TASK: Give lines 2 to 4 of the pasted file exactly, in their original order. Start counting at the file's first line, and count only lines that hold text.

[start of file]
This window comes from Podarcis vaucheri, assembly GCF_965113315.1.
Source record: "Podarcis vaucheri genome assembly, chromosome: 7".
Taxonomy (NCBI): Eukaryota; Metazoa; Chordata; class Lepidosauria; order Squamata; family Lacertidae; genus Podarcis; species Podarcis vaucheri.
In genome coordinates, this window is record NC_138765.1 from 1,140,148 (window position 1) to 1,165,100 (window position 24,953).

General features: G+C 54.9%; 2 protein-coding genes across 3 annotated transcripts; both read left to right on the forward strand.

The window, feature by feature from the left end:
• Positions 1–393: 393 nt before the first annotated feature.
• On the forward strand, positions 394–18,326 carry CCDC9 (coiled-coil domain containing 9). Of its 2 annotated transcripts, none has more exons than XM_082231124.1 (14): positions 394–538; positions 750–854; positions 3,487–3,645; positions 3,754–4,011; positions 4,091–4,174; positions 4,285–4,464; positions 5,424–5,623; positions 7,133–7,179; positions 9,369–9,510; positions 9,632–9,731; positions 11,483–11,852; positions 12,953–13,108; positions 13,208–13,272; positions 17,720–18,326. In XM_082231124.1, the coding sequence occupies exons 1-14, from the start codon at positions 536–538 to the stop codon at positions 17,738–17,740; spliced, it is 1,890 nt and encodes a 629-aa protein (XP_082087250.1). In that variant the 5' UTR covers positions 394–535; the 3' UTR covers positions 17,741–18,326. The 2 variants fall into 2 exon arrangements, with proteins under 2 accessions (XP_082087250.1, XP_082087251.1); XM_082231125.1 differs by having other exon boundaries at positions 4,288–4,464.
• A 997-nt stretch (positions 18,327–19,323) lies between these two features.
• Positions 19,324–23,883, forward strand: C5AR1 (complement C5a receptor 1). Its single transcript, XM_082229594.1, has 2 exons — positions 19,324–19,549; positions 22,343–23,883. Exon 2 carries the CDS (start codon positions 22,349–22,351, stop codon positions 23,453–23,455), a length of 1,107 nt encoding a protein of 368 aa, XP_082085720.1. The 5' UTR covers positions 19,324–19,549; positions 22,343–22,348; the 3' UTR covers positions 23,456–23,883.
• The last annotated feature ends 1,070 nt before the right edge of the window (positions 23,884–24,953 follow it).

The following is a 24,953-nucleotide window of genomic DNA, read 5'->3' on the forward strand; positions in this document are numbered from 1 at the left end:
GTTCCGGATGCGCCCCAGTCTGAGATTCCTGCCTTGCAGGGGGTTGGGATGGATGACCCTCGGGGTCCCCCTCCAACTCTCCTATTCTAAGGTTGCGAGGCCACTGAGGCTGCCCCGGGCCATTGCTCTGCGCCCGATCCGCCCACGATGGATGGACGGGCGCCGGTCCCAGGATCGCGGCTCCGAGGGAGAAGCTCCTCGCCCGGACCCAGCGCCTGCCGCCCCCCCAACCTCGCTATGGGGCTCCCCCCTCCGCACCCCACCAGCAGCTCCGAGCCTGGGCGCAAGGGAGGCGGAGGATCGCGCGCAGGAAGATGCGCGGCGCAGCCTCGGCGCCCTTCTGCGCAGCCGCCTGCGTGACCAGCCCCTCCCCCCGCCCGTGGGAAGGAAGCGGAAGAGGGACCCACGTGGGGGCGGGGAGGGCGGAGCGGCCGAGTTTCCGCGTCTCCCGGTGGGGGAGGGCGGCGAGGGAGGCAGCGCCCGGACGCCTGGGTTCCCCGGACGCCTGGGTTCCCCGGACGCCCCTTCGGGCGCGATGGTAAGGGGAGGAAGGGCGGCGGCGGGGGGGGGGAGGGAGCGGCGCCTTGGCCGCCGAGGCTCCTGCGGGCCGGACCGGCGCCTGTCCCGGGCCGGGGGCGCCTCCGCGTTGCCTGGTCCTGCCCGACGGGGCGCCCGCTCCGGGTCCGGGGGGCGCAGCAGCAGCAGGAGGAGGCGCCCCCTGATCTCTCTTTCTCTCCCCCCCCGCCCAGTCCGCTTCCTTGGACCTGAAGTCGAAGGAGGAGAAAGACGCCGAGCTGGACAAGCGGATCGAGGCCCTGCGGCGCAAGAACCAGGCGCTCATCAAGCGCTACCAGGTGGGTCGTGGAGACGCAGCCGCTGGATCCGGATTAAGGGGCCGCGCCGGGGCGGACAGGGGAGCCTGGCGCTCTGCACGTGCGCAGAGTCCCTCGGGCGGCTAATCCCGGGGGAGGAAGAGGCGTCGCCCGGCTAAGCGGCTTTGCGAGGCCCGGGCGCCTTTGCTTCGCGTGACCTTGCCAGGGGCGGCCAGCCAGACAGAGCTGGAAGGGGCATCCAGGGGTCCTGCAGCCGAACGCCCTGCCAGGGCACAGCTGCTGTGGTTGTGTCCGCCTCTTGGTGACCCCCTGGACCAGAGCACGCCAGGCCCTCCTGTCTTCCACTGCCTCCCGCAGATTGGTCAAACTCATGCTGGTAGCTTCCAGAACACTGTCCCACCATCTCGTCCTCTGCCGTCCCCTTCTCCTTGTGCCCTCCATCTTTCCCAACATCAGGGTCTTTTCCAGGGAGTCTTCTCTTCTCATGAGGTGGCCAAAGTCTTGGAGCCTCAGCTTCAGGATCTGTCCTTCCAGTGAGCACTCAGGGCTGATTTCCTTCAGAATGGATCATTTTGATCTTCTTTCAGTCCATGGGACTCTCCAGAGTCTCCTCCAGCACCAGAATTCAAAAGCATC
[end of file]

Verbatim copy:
Source record: "Podarcis vaucheri genome assembly, chromosome: 7".
Taxonomy (NCBI): Eukaryota; Metazoa; Chordata; class Lepidosauria; order Squamata; family Lacertidae; genus Podarcis; species Podarcis vaucheri.
In genome coordinates, this window is record NC_138765.1 from 1,140,148 (window position 1) to 1,165,100 (window position 24,953).